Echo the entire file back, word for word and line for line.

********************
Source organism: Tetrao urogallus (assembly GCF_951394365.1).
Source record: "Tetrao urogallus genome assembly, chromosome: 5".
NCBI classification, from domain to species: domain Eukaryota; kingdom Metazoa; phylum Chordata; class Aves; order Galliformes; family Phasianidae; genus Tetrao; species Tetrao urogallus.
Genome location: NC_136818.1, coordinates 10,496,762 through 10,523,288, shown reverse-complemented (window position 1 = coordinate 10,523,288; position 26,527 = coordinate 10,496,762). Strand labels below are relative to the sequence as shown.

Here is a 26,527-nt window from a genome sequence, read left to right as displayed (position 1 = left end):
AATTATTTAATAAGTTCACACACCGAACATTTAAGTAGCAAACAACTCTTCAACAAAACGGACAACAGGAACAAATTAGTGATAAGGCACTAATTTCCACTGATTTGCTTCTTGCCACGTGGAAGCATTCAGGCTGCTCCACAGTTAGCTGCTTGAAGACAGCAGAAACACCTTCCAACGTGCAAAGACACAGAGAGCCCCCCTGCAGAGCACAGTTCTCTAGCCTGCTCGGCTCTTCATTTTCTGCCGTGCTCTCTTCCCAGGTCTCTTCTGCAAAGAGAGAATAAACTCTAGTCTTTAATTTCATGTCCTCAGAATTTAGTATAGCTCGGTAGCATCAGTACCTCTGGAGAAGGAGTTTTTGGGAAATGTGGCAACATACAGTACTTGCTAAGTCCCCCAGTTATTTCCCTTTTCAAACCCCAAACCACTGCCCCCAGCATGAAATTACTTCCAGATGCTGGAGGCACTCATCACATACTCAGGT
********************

Source organism: Tetrao urogallus (assembly GCF_951394365.1).
Source record: "Tetrao urogallus genome assembly, chromosome: 5".
NCBI classification, from domain to species: domain Eukaryota; kingdom Metazoa; phylum Chordata; class Aves; order Galliformes; family Phasianidae; genus Tetrao; species Tetrao urogallus.
Genome location: NC_136818.1, coordinates 10,496,762 through 10,523,288, shown reverse-complemented (window position 1 = coordinate 10,523,288; position 26,527 = coordinate 10,496,762). Strand labels below are relative to the sequence as shown.

Here is a 26,527-nt window from a genome sequence, read left to right as displayed (position 1 = left end):
AATTATTTAATAAGTTCACACACCGAACATTTAAGTAGCAAACAACTCTTCAACAAAACGGACAACAGGAACAAATTAGTGATAAGGCACTAATTTCCACTGATTTGCTTCTTGCCACGTGGAAGCATTCAGGCTGCTCCACAGTTAGCTGCTTGAAGACAGCAGAAACACCTTCCAACGTGCAAAGACACAGAGAGCCCCCCTGCAGAGCACAGTTCTCTAGCCTGCTCGGCTCTTCATTTTCTGCCGTGCTCTCTTCCCAGGTCTCTTCTGCAAAGAGAGAATAAACTCTAGTCTTTAATTTCATGTCCTCAGAATTTAGTATAGCTCGGTAGCATCAGTACCTCTGGAGAAGGAGTTTTTGGGAAATGTGGCAACATACAGTACTTGCTAAGTCCCCCAGTTATTTCCCTTTTCAAACCCCAAACCACTGCCCCCAGCATGAAATTACTTCCAGATGCTGGAGGCACTCATCACATACTCAGGT